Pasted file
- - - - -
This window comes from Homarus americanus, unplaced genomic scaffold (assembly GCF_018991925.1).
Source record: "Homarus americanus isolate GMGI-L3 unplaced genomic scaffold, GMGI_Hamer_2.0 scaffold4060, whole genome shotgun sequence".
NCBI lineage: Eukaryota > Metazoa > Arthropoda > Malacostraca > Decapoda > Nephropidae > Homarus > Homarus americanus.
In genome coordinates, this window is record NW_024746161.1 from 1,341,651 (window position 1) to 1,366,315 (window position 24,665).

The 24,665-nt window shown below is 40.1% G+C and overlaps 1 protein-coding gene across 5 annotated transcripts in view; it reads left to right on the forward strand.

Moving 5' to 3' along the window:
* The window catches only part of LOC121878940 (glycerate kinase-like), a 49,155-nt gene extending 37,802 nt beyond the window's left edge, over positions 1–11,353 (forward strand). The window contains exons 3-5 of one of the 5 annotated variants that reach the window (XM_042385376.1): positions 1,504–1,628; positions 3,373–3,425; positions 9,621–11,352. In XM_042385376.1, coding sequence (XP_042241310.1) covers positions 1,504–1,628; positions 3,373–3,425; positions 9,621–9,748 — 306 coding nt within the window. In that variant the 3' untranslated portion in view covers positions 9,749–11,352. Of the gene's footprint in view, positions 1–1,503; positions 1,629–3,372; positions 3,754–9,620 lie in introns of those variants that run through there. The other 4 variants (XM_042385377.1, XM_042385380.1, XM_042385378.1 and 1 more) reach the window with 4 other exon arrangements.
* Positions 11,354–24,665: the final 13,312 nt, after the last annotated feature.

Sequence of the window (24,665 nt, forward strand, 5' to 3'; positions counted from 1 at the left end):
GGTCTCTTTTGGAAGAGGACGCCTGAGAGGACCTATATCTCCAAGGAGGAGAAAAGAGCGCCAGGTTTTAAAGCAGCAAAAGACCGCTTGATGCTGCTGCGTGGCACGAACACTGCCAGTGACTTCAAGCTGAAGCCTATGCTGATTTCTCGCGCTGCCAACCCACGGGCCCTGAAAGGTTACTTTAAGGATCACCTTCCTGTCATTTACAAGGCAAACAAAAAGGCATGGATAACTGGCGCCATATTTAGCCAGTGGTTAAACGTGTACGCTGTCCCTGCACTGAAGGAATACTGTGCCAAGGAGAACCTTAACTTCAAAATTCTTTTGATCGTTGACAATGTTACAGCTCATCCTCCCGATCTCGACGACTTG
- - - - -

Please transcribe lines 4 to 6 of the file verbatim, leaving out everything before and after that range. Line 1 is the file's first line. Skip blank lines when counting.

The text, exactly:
In genome coordinates, this window is record NW_024746161.1 from 1,341,651 (window position 1) to 1,366,315 (window position 24,665).

The 24,665-nt window shown below is 40.1% G+C and overlaps 1 protein-coding gene across 5 annotated transcripts in view; it reads left to right on the forward strand.

Moving 5' to 3' along the window: